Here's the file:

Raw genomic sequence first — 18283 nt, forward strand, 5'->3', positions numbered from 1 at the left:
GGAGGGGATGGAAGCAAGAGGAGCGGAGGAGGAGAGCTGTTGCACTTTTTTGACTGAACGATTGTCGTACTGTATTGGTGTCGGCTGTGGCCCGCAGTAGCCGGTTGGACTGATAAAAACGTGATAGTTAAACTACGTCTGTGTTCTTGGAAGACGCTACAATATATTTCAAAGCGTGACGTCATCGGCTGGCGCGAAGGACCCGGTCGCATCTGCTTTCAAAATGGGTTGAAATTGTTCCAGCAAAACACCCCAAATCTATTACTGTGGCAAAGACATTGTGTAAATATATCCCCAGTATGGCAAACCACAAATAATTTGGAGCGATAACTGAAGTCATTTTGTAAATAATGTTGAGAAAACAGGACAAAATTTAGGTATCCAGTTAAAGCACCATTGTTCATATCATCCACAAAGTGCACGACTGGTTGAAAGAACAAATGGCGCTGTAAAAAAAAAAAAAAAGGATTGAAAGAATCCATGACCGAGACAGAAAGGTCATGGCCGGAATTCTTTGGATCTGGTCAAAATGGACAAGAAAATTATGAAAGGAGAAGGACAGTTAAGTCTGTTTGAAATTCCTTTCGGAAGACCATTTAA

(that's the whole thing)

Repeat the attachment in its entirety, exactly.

Raw genomic sequence first — 18283 nt, forward strand, 5'->3', positions numbered from 1 at the left:
GGAGGGGATGGAAGCAAGAGGAGCGGAGGAGGAGAGCTGTTGCACTTTTTTGACTGAACGATTGTCGTACTGTATTGGTGTCGGCTGTGGCCCGCAGTAGCCGGTTGGACTGATAAAAACGTGATAGTTAAACTACGTCTGTGTTCTTGGAAGACGCTACAATATATTTCAAAGCGTGACGTCATCGGCTGGCGCGAAGGACCCGGTCGCATCTGCTTTCAAAATGGGTTGAAATTGTTCCAGCAAAACACCCCAAATCTATTACTGTGGCAAAGACATTGTGTAAATATATCCCCAGTATGGCAAACCACAAATAATTTGGAGCGATAACTGAAGTCATTTTGTAAATAATGTTGAGAAAACAGGACAAAATTTAGGTATCCAGTTAAAGCACCATTGTTCATATCATCCACAAAGTGCACGACTGGTTGAAAGAACAAATGGCGCTGTAAAAAAAAAAAAAAAGGATTGAAAGAATCCATGACCGAGACAGAAAGGTCATGGCCGGAATTCTTTGGATCTGGTCAAAATGGACAAGAAAATTATGAAAGGAGAAGGACAGTTAAGTCTGTTTGAAATTCCTTTCGGAAGACCATTTAA